14, 2001 (Aitutaki, Cook Islands)
10, 2001 (Rarotonga, Cook Islands)
3, 2001 -- Part 2 (Bellingham, Washington)
3, 2001 -- Part 1 (Bellingham, Washington)
18, 2001 -- Part 3 (Bismarck, North Dakota)
18, 2001 -- Part 2 (Bismarck, North Dakota)
18, 2001 -- Part 1 (Bismarck, North Dakota)
6, 2001 (Fort Lincoln State Park, North Dakota)
30, 2001 -- Part 2 (Bismarck, North Dakota)
30, 2001 -- Part 1 (Bismarck, North Dakota)
September 15, 2001 (Bismarck, North Dakota)
30, 2001 (Webster, South Dakota)
18, 2001 (Watertown South Dakota)
17, 2001 (Walnut Grove, Minnesota)
14, 2001 (Minneapolis, Minnesota)
10, 2001 (Battle Creek, Michigan)
8, 2001 (12 Days in Syracuse: Part 2)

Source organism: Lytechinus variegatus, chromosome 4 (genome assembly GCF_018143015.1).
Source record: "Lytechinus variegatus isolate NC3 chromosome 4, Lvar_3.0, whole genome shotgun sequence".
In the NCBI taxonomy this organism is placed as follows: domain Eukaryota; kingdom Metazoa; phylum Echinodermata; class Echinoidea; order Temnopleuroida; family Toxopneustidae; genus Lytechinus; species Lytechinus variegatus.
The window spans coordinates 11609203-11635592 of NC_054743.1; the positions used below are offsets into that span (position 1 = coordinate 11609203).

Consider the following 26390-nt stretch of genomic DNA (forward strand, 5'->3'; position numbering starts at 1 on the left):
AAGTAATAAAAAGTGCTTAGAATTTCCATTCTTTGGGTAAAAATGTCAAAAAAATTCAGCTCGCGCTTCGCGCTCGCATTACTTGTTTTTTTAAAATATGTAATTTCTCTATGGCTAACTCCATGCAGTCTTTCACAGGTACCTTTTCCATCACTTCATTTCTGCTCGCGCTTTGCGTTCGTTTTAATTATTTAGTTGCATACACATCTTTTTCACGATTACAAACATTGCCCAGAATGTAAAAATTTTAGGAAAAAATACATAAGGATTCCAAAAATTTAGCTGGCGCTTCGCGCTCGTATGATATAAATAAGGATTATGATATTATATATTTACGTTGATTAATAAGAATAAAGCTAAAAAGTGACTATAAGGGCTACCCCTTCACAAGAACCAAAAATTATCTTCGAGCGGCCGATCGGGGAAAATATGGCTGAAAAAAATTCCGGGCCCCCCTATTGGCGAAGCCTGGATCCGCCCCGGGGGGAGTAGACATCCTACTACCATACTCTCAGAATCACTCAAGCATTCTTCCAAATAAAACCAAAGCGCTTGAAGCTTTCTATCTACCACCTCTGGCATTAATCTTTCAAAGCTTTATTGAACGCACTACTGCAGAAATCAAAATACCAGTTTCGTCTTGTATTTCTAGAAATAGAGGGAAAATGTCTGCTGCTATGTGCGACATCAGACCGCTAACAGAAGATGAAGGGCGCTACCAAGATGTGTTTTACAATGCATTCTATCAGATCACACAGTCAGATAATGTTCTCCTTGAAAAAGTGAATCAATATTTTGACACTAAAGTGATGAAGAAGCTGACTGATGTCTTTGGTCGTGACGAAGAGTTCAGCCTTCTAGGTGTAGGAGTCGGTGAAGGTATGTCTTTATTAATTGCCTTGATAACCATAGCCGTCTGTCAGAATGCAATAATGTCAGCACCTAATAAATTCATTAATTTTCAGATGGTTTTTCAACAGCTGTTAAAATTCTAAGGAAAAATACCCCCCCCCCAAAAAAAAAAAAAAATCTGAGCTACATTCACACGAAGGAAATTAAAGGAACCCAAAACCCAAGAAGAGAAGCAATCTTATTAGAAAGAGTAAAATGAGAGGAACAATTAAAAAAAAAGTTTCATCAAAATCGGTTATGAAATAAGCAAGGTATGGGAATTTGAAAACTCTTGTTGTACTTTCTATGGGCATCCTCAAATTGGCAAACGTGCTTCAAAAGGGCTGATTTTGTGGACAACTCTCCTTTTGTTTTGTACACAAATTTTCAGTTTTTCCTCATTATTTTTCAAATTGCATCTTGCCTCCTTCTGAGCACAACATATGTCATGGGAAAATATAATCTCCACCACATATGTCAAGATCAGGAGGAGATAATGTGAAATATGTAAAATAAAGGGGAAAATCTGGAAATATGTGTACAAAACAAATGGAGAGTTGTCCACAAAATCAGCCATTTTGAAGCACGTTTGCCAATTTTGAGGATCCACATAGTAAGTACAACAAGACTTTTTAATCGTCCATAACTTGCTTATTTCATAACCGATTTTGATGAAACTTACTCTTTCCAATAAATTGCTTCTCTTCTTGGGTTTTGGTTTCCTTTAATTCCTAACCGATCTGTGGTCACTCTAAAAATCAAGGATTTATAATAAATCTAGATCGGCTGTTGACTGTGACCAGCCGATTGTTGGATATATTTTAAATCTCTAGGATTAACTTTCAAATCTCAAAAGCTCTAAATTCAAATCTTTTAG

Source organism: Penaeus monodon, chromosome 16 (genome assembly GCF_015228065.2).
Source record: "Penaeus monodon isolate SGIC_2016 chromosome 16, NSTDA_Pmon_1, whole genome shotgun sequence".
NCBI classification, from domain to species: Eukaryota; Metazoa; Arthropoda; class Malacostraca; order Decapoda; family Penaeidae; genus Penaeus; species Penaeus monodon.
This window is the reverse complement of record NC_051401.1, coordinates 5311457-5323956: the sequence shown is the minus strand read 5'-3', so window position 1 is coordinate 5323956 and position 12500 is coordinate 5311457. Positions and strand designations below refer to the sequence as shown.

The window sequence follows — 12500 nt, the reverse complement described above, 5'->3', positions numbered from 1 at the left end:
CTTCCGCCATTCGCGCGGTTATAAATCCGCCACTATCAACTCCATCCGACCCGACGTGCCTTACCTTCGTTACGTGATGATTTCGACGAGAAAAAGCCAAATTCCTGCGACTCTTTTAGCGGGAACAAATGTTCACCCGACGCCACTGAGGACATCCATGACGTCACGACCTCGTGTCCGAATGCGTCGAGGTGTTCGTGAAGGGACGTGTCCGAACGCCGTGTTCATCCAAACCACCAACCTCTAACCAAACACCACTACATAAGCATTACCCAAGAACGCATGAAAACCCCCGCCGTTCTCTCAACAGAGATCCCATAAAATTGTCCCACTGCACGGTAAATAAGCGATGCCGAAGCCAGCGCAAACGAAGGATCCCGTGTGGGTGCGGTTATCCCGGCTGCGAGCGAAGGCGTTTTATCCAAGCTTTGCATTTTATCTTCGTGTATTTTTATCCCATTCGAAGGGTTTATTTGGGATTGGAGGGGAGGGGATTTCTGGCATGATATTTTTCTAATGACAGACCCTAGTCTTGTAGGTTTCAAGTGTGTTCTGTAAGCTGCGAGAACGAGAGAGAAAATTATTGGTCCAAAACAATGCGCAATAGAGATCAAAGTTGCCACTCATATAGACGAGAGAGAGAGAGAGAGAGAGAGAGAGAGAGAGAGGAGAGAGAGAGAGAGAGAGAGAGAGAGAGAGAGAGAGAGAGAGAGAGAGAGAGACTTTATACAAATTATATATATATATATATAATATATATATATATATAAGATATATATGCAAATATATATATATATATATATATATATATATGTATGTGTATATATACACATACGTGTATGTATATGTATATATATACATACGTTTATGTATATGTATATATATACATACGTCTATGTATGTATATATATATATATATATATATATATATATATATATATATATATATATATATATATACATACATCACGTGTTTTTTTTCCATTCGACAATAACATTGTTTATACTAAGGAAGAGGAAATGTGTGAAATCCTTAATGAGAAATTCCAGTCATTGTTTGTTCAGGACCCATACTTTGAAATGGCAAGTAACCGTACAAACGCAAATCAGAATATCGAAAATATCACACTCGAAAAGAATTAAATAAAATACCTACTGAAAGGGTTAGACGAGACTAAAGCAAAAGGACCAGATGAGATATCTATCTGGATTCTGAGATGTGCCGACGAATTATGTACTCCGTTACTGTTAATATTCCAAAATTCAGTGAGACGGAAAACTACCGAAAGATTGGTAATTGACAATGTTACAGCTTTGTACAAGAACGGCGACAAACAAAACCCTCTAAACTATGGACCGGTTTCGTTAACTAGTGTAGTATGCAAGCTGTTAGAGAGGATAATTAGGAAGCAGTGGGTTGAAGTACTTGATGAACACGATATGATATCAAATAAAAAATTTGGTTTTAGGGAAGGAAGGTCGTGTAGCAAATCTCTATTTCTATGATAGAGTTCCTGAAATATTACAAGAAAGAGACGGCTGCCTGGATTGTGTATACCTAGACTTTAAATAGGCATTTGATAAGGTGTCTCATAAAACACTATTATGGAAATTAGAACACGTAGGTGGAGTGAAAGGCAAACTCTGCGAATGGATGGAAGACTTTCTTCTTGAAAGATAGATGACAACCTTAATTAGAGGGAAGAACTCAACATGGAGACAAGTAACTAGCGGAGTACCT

8, 2001 (12 Days in Syracuse: Part 1)
6, 2001 (Manlius, New York)
23, 2001 (Middleton, Massachusetts)
22, 2001 (Boston, Massachusetts)
20, 2001 (Pomfret, Connecticut)
18, 2001 (Denton, Maryland)
16, 2001 (Cumberland, Virginia)
14, 2001 (Roanoke, Virginia)
9, 2001 (Sevierville, Tennessee)
8, 2001 (Fontana Lake, North Carolina)
5, 2001 (Manchester, Tennessee)
30, 2001 (Hohenwald, Tennessee)
29, 2001 (Corinth, Mississippi)
27, 2001 (Natchez, Mississippi)
24, 2001 (Austin, Texas)
20, 2001 (Canyon de Chelly, Arizona)
18, 2001 (Clay Canyon, Utah)
15, 2001 -- Part 2 (Zion Nat'l Park, Utah)
15, 2001 -- Part 1 (Zion Nat'l Park, Utah)
14, 2001 (San Diego, California)
11, 2001 (San Jose, California)
2, 2001 (Bellingham, Washington)
19, 2001 (Hillsboro, Oregon)
30, 2001 (Hillsboro, Oregon)
19, 2001 (Bellingham, Washington)
5, 2001 (Bellingham, Washington)
* * * * * * *
Travels (2001-02) >
Australia Trip >
March 1, 2002 (Page 1)